Health & Human Services

Texas Gov. Rick Perry Signs Abortion Bill into Law

HB 2, which was filibustered by Sen. Wendy Davis, D-Fort Worth, in the first special session, passed in both the House and Senate last week during the current second special session. The law, which would impose several new regulations on abortions and abortion providers, has drawn criticism from abortion advocates and incited demonstrations from both sides.
by | July 18, 2013
 

By Shefali Luthr

With a few dozen protesters chanting outside and a Capitol auditorium full of supporters on hand, Gov. Rick Perry signed House Bill 2 — the omnibus abortion legislation — into law Thursday morning.

The signing occurred in a ceremony open to members of the media and invited bill supporters — both legislators and lobbyists. The group included several Republican state legislators and Democratic Sen. Eddie Lucio, Brownsville, who was the only senator from his party to vote for the bill.

“This is a bill that protects unborn babies after the fifth month of a pregnancy,” Perry said, calling HB 2 “reasonable” and “common sense.”

HB 2, which was filibustered by Sen. Wendy Davis, D-Fort Worth, in the first special session, passed in both the House and Senate last week during the current second special session. The law, which would impose several new regulations on abortions and abortion providers, has drawn criticism from abortion advocates and incited demonstrations from both sides.

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HB 2 would ban abortions after 20 weeks of gestation, impose new regulations on how the abortion drug RU-486 is administered, require abortion providers to have admitting privileges at nearby hospitals and require all abortion facilities to meet the regulatory standards for ambulatory surgical centers.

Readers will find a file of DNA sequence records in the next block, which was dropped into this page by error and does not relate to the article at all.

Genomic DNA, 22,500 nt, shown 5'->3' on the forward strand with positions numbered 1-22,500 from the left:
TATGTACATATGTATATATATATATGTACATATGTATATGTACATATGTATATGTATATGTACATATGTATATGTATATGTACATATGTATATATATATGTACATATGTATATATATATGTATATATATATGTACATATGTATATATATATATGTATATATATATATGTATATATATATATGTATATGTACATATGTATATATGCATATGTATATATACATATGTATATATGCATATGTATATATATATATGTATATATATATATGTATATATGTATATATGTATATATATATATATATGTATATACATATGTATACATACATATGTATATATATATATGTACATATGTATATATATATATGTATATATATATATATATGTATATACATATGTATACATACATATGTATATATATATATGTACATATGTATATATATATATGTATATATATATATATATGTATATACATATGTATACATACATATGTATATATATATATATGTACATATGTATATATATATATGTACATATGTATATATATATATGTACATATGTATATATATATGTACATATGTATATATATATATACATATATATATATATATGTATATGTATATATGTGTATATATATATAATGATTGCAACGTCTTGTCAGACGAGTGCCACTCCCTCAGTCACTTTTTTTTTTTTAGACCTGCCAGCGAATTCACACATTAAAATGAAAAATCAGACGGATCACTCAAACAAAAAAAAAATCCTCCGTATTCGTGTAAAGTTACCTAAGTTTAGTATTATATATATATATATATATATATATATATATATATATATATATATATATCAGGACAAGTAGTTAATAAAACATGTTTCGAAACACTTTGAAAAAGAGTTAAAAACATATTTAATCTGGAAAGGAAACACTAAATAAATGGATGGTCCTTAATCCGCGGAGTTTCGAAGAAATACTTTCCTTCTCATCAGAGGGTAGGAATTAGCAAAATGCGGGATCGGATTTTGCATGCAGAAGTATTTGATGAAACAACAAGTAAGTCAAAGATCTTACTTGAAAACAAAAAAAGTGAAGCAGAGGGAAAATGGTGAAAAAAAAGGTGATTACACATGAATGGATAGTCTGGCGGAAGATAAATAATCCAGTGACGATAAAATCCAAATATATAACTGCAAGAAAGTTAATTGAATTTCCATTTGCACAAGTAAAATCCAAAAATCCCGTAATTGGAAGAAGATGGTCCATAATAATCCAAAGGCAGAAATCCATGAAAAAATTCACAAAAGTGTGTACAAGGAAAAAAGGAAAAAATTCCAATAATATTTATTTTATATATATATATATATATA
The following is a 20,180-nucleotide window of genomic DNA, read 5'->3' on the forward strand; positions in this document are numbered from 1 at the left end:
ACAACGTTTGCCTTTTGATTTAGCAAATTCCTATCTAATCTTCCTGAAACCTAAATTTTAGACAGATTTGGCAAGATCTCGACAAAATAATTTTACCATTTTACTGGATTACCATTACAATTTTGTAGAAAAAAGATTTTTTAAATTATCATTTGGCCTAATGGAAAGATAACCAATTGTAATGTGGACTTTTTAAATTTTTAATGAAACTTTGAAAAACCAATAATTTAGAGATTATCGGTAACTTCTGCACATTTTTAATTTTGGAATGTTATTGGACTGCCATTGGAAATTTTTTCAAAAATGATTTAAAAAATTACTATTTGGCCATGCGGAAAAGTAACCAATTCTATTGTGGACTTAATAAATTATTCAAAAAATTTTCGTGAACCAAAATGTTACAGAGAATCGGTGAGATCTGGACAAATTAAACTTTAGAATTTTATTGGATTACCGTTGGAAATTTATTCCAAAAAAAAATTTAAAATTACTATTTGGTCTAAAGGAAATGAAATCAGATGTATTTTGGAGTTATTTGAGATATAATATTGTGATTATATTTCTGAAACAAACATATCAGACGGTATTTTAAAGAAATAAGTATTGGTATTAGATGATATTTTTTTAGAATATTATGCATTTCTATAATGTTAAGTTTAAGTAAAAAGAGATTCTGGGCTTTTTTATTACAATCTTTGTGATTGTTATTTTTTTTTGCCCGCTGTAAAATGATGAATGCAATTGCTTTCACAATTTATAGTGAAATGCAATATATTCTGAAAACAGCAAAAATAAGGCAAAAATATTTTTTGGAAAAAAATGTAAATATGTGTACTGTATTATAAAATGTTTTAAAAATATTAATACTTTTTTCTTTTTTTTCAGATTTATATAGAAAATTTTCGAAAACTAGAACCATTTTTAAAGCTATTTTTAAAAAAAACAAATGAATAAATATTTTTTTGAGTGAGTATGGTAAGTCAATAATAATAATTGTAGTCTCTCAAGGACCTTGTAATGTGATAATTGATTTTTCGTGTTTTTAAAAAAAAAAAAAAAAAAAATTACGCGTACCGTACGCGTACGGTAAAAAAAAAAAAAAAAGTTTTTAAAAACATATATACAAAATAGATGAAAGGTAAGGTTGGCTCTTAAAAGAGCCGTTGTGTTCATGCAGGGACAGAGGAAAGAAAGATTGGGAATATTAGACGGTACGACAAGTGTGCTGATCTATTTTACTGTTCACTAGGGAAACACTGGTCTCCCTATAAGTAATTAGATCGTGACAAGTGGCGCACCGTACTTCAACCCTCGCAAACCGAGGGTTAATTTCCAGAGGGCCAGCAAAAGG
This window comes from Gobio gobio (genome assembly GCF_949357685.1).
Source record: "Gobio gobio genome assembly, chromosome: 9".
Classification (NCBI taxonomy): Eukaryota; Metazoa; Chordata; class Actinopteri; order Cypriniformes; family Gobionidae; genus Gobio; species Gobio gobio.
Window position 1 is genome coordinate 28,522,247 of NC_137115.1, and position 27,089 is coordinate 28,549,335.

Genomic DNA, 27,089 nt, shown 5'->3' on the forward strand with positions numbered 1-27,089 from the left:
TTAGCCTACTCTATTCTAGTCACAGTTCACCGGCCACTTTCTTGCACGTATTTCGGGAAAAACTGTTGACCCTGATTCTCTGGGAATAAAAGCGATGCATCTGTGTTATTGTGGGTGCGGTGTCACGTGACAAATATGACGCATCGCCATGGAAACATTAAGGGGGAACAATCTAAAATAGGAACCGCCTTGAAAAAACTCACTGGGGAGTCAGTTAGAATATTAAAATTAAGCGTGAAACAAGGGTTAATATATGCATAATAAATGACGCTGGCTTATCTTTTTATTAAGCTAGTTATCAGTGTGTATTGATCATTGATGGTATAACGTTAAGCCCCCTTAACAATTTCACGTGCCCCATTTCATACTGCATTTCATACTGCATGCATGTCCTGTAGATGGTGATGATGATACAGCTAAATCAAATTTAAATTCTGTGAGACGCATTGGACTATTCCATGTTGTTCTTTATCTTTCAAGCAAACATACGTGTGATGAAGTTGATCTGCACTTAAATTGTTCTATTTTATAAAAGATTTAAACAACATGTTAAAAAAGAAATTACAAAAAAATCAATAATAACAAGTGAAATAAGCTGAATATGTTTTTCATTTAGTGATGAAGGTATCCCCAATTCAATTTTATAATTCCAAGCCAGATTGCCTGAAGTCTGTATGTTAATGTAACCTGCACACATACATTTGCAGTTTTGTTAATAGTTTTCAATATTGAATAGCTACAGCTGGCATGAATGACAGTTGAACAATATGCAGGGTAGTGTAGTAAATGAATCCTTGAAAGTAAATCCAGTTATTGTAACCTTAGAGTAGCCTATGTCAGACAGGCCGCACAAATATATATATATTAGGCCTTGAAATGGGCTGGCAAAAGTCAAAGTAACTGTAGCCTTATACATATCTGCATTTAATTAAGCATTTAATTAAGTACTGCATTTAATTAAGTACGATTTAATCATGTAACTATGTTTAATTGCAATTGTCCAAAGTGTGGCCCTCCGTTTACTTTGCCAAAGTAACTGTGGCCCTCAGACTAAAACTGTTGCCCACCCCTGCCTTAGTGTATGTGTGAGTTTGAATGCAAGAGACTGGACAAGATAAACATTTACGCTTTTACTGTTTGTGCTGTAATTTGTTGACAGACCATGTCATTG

“Today’s signing definitely builds upon our continued commitment to protecting life in the state of Texas,” Perry said.

Speakers joining Perry included Lt. Gov. David Dewhurst and HB 2’s House and Senate authors, Rep. Jodie Laubenberg, R-Parker, and Sen. Glenn Hegar, R-Katy.

“There has been no other piece of legislation that I have ever worked on — nor any that I will ever work on — that has weighed so heavy on my mind, on my heart and literally on my soul,” Hegar said.

Outside the auditorium, a couple of dozen abortion rights activists clad in black held up posters that read “shame” and “abort patriarchy, reproduce dignity.” Some carried hangers as a symbol of the illegal abortions they say HB 2 would produce in the state.

"They're trying to control people's personal lives," said Carl Deckard, one of the protesters. "They're all for the liberty of a big company to rape the earth" but not for women's health, he added.

The protesters chanted “shame” throughout the speakers' addresses and as Perry signed the bill, audible for the duration of the ceremony.

“For those who may be outside chanting, for those who don’t agree with us, we love you,” Dewhurst said in response to the crowd outside. “We love you just as much as we love those unborn babies.”

Several groups — such as the New York-based Center for Reproductive Rights and the American Civil Liberties Union of Texas — have said they are considering litigation against the state to attempt to block the law.

"People are enraged by this law, and it has created a whole new generation of activists who are in it for the long run to elect leaders who will protect women’s health," said Planned Parenthood national president Cecile Richards in a statement.

But Ashley McGuire, a senior fellow with the national group the Catholic Association, said she believes most Americans support the legislation, calling HB 2 "a good step forward for women's safety."

With reporting by Elizabeth Koh.

The Texas Tribune  |  The Texas Tribune

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